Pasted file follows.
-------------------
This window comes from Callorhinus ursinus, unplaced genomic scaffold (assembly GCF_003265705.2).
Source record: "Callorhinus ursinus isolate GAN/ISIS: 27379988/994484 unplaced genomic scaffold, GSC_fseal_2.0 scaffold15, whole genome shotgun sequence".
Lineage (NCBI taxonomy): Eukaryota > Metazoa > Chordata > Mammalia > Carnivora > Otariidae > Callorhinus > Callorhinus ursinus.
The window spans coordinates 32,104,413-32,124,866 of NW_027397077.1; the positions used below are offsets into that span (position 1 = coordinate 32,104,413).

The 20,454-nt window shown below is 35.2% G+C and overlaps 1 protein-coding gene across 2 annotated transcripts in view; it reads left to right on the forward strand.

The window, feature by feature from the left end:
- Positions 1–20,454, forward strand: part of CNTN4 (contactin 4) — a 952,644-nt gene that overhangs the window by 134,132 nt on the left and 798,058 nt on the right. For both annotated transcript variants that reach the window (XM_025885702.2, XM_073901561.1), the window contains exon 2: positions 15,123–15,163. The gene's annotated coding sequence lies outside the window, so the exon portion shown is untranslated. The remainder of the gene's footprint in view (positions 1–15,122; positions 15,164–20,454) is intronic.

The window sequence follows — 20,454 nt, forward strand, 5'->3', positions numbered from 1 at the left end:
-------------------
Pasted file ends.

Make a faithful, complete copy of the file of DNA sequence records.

This window comes from Callorhinus ursinus, unplaced genomic scaffold (assembly GCF_003265705.2).
Source record: "Callorhinus ursinus isolate GAN/ISIS: 27379988/994484 unplaced genomic scaffold, GSC_fseal_2.0 scaffold15, whole genome shotgun sequence".
Lineage (NCBI taxonomy): Eukaryota > Metazoa > Chordata > Mammalia > Carnivora > Otariidae > Callorhinus > Callorhinus ursinus.
The window spans coordinates 32,104,413-32,124,866 of NW_027397077.1; the positions used below are offsets into that span (position 1 = coordinate 32,104,413).

The 20,454-nt window shown below is 35.2% G+C and overlaps 1 protein-coding gene across 2 annotated transcripts in view; it reads left to right on the forward strand.

The window, feature by feature from the left end:
- Positions 1–20,454, forward strand: part of CNTN4 (contactin 4) — a 952,644-nt gene that overhangs the window by 134,132 nt on the left and 798,058 nt on the right. For both annotated transcript variants that reach the window (XM_025885702.2, XM_073901561.1), the window contains exon 2: positions 15,123–15,163. The gene's annotated coding sequence lies outside the window, so the exon portion shown is untranslated. The remainder of the gene's footprint in view (positions 1–15,122; positions 15,164–20,454) is intronic.

The window sequence follows — 20,454 nt, forward strand, 5'->3', positions numbered from 1 at the left end: